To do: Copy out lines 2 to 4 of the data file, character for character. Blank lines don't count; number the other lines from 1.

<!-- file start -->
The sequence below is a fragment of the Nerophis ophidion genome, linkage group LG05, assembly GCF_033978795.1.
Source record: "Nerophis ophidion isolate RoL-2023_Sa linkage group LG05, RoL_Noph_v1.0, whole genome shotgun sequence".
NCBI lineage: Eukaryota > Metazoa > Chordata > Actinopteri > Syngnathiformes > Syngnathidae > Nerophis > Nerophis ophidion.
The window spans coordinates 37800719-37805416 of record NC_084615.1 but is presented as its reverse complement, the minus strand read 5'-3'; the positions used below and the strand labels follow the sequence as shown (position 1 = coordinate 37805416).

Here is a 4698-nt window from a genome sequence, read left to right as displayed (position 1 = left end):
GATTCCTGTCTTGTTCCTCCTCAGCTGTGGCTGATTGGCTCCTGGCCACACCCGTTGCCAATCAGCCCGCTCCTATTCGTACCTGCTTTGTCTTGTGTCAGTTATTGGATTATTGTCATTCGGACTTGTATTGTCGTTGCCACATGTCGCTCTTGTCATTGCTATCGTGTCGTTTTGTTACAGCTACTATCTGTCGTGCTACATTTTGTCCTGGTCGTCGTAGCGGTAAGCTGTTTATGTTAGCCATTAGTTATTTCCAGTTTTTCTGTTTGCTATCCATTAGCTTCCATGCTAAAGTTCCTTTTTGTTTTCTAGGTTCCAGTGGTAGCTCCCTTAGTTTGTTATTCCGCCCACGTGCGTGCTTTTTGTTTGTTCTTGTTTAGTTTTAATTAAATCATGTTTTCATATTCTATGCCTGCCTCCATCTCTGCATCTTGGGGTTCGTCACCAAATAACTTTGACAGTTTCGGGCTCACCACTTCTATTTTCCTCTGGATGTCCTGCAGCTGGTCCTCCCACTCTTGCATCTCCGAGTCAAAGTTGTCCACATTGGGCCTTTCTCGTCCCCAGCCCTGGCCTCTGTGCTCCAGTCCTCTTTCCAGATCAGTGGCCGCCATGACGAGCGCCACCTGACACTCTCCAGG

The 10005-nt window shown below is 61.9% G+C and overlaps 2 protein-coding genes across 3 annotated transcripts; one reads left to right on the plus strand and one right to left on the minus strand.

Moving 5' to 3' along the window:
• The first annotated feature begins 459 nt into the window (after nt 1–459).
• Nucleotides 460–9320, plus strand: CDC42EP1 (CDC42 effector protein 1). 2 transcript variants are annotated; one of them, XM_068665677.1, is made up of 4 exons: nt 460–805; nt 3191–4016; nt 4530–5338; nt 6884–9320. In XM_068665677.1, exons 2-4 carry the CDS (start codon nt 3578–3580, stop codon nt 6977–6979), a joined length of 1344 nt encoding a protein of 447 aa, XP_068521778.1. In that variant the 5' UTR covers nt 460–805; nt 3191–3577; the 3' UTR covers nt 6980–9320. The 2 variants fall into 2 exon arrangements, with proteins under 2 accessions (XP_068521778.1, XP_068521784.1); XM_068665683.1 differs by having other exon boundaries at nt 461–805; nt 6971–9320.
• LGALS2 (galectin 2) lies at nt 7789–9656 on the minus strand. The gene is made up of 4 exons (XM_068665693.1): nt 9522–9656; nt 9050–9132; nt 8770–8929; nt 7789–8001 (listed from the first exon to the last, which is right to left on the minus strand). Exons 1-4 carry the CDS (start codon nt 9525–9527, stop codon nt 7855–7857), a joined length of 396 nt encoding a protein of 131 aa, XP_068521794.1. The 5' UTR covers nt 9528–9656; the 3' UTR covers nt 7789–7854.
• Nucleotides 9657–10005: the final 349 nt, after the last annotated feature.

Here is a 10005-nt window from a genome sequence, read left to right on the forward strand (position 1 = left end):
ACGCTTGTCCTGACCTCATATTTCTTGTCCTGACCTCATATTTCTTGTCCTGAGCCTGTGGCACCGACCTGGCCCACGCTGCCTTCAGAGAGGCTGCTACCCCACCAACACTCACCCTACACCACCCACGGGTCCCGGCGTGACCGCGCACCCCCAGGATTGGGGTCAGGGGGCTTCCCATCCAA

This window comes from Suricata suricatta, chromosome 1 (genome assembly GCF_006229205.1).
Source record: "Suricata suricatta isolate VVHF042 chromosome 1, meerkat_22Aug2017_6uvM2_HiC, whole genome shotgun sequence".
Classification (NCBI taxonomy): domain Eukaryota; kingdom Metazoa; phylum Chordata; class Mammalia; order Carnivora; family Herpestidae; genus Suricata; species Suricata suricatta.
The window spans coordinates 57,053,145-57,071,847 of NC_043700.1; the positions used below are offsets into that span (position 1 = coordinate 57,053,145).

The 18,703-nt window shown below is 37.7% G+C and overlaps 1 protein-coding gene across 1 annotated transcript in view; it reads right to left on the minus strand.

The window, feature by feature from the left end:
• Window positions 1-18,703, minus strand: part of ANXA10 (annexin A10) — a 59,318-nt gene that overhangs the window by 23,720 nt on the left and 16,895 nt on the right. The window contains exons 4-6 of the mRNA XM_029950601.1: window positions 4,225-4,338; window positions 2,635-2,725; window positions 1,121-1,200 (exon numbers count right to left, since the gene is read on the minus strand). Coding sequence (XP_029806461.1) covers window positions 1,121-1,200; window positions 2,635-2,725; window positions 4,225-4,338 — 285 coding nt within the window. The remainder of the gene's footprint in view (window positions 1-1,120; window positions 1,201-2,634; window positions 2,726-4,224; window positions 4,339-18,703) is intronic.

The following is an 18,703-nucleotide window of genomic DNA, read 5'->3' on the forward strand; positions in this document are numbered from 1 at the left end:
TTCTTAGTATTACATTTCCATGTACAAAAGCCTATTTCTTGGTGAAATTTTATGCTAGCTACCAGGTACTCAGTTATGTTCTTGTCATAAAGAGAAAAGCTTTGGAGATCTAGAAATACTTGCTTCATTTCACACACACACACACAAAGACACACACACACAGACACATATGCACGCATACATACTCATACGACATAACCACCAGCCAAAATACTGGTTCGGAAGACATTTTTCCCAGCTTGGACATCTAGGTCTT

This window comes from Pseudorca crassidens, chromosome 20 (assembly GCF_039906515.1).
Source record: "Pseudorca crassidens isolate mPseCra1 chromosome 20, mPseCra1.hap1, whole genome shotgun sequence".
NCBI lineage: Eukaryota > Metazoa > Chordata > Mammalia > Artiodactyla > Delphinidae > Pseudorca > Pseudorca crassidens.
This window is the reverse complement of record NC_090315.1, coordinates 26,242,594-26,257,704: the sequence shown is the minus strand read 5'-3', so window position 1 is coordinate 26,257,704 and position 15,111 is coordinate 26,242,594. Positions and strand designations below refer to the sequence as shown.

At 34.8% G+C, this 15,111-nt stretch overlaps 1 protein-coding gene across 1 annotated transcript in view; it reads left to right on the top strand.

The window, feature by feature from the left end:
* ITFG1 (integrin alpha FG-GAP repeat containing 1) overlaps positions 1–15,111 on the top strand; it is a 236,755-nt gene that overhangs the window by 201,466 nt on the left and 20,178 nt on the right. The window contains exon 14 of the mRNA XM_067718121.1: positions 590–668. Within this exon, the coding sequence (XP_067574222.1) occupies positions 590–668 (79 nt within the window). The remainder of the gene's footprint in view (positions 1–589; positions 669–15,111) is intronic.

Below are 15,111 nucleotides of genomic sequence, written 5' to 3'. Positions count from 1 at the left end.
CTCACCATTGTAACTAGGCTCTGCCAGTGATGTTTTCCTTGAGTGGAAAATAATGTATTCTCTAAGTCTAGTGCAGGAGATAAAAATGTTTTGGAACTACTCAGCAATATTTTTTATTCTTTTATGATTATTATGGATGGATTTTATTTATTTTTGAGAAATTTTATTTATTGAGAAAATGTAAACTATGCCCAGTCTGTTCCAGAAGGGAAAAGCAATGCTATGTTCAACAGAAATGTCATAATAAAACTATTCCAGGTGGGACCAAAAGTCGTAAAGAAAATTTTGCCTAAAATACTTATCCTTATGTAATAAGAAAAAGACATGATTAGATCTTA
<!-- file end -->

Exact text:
Source record: "Nerophis ophidion isolate RoL-2023_Sa linkage group LG05, RoL_Noph_v1.0, whole genome shotgun sequence".
NCBI lineage: Eukaryota > Metazoa > Chordata > Actinopteri > Syngnathiformes > Syngnathidae > Nerophis > Nerophis ophidion.
The window spans coordinates 37800719-37805416 of record NC_084615.1 but is presented as its reverse complement, the minus strand read 5'-3'; the positions used below and the strand labels follow the sequence as shown (position 1 = coordinate 37805416).